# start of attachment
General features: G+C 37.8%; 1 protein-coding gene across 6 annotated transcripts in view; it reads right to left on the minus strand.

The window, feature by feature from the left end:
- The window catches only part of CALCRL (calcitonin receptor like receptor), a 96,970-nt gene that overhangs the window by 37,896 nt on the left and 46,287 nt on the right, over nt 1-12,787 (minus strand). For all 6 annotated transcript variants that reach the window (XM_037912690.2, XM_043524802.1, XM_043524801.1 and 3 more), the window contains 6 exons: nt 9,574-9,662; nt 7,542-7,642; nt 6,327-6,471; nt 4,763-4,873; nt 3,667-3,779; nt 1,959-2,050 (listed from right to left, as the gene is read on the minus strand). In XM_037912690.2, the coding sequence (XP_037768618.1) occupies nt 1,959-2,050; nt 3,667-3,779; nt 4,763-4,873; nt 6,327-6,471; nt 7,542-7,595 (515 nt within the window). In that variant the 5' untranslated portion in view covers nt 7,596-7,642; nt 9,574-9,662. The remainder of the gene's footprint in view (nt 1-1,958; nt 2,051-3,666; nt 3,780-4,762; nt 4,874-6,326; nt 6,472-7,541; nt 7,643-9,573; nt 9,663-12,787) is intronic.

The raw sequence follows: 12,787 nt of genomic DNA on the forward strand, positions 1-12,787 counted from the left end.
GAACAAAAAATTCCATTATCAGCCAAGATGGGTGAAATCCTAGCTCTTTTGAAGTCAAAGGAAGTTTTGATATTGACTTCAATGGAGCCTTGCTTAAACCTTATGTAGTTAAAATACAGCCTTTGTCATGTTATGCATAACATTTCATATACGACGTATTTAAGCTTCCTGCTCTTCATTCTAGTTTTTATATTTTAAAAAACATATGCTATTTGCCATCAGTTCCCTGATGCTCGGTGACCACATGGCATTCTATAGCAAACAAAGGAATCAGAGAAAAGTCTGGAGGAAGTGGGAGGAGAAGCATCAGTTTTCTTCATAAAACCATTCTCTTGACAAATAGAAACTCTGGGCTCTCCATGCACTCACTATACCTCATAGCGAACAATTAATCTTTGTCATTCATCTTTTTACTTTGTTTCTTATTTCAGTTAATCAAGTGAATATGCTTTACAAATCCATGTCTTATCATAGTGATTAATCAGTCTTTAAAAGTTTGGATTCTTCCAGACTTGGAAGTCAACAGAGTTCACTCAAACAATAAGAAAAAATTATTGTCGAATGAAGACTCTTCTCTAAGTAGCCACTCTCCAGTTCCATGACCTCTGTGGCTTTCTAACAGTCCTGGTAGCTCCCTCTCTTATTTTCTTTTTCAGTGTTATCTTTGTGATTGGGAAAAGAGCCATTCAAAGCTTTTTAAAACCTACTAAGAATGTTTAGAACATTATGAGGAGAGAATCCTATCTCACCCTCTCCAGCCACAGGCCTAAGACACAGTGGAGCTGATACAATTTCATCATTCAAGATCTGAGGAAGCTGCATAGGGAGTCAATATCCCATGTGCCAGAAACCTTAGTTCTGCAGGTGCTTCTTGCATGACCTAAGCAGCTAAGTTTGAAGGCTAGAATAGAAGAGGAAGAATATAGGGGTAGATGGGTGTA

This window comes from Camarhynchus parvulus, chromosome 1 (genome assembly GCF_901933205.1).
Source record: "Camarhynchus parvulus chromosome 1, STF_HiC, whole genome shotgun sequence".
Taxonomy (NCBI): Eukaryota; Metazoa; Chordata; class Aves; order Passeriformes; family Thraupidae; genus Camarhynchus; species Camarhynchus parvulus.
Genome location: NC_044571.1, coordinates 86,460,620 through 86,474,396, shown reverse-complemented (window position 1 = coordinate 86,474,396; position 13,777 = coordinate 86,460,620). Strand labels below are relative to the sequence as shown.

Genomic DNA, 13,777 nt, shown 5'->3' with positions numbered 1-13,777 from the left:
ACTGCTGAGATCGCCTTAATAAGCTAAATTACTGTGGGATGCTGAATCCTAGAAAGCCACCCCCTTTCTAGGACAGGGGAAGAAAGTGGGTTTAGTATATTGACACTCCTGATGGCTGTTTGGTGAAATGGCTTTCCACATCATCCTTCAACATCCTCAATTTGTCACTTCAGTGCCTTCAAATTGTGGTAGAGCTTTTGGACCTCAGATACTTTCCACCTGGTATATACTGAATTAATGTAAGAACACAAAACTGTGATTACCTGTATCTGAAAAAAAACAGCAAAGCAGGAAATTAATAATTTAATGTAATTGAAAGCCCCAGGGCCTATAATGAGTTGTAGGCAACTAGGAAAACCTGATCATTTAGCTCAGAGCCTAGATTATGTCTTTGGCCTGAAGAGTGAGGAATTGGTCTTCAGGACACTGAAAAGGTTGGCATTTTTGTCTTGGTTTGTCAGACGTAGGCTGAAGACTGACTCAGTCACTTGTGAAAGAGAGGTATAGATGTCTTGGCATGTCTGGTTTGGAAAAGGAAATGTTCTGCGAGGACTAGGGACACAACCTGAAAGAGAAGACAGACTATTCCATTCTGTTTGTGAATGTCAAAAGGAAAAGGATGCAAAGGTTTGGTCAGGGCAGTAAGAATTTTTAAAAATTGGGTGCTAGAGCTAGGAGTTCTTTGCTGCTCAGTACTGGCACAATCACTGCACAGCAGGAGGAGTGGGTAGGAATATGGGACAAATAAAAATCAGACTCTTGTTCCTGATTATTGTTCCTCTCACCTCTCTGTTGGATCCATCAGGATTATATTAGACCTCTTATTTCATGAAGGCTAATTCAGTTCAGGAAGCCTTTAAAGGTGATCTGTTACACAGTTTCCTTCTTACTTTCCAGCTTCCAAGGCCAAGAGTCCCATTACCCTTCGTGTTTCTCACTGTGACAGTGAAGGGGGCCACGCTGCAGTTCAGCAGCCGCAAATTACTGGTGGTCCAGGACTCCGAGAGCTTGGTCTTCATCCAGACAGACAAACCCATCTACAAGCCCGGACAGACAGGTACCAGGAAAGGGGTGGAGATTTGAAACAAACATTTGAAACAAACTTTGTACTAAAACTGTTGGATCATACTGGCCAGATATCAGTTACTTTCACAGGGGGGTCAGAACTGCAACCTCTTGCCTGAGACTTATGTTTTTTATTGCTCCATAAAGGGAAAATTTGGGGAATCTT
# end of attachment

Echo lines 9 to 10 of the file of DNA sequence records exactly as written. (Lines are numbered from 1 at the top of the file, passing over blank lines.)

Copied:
Genome location: NC_044571.1, coordinates 86,460,620 through 86,474,396, shown reverse-complemented (window position 1 = coordinate 86,474,396; position 13,777 = coordinate 86,460,620). Strand labels below are relative to the sequence as shown.

Genomic DNA, 13,777 nt, shown 5'->3' with positions numbered 1-13,777 from the left: